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Getting noticed as a business

18 Nov

This post is another in my entrepreneurship series (read more here and here). Now that you’ve decided how to structure your business and file the necessary paperwork to make it official, you’ve got a lot to do to make sure you get your name out there and attract your first customers/clients. Here are 4 tips on ways to get the word out about your new venture.

1. Build a website. This may seem like a no-brainer, but actually, your site will really depend on the type of business and customers you have. Do you have a product, a retail space, a service to sell? No matter what your business, internet presence is essential. Sites like Etsy and similar sites are great for those who don’t want to build a website to house their storefront. The traffic is already there. Consumers know about the site. Once you get your goods photographed and posted, the rest falls into place. However, I’d suggest having a social media forum to promote your products. This way, people will know to visit your Etsy shop.

There are also so many easy-to-build website options out there. If you’re even thinking about creating your own website, take a look at sites like Squarespace, WordPress and many others and get a feel for what each one offers. There are many other options out there. Just do a bit of searching to find out what will work best for you. More complex sites may require you to hire a web designer. That’s ok! This might give you more freedom in what your site will allow you to do and can take your landing page to the next level. Check out options like Fatcow.com or GoDaddy.com. Again, there are so many possibilities. So, take your time and research your options before you commit to one specific site or space.

Be sure to purchase your domain name. This is important! This way no one else can use your domain name. You own it.

Death_to_stock_photography_weekend_work (9 of 10)

2. Be social where your customers/clients are social. What do I mean by that? If your target market can usually be found on Twitter, start practicing how you can provide useful content in 140 characters or less. If your ideal clients tend to hang out on Instagram, focus your efforts on creating appealing images and captions that will attract these people to your IG feed and to your site. If you have a service-based business, make sure that your LinkedIn profile is updated and chock full of information that demonstrates your expertise. Be available to respond to comments and questions, too.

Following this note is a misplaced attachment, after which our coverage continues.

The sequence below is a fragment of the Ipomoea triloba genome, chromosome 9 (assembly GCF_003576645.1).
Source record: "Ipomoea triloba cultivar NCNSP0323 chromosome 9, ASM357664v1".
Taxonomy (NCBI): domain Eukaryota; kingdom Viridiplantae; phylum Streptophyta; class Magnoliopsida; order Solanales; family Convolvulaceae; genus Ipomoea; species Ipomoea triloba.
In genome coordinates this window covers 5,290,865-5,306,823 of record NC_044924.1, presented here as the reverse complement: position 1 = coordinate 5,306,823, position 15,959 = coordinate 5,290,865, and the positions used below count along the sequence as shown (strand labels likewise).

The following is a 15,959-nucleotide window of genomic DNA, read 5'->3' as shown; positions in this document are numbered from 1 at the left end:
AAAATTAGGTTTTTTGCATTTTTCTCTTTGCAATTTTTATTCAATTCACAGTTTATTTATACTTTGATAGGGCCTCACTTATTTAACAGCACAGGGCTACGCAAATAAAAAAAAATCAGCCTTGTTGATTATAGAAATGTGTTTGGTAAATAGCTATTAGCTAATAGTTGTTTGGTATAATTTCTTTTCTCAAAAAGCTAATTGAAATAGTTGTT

3. Respect the power of the hashtag. No, really. Use them. As annoying and overused as hashtags may seem in general, they are quite powerful. I prefer to put my hashtags in the form of a comment underneath my original posts on Instagram (so as not to clutter the caption), but within the tweet on Twitter (I think that’s the only option). It’s a matter of attracting only those who already follow you versus many more people who are searching for the item or topic you’re posting about. You’d be surprised how many more “likes” or “hits” you will get if you properly use hashtags. Look up hashtags that might fit what you’re posting about and research what people with similar interests use as hashtags, too. This will give you a good idea of where to begin.

4. Be social. What do I mean by this? It’s not enough to simply post your own content. You should also be commenting on others’ content and sharing ideas in a meaningful way. Leaving comments like, “Check out my page.” or “Visit my website.” won’t attract too many people. In fact, many people will probably block you from future postings on their pages. So, be sure to interact on others’ feeds and posts by sharing relevant and meaningful content that adds to the conversation.

Bonus tip! Make sure your site, feed, post, etc. has a “call to action” on it. Let people know how to find you and get more information on your services. What do I mean by a “call to action”? You could post something as simple as a short news blurb that affects your industry or product and that others might find interesting. If they are really interested, they’ll go to your profile, website or shop and want to find out more. If you don’t have a clear indication of how they can contact you or learn more about what you do, then you might as well have already lost them. Make what you do for a living and provide to your clientele very clear. Here’s an example:

Let’s say that you sell coasters. Yeah, I said coasters. Bear with me. You might post a photo on your Instagram feed of an appetizing cup of coffee or tea with one of your beautifully crafted coasters underneath. In addition to using hashtags that fit the scenario and your business, you should have your contact information or website listed in your profile. This way, when people come to check out your profile, they know that they can go to your page to read more, buy some of your beautiful coasters or just see what else you have to offer. A more straightforward call to action could be in the post itself. “Enjoying one of my favorite afternoon pleasures while testing my latest coaster design. Check back soon to find them in my shop!” See that? Call. to. action. 😉

 

 

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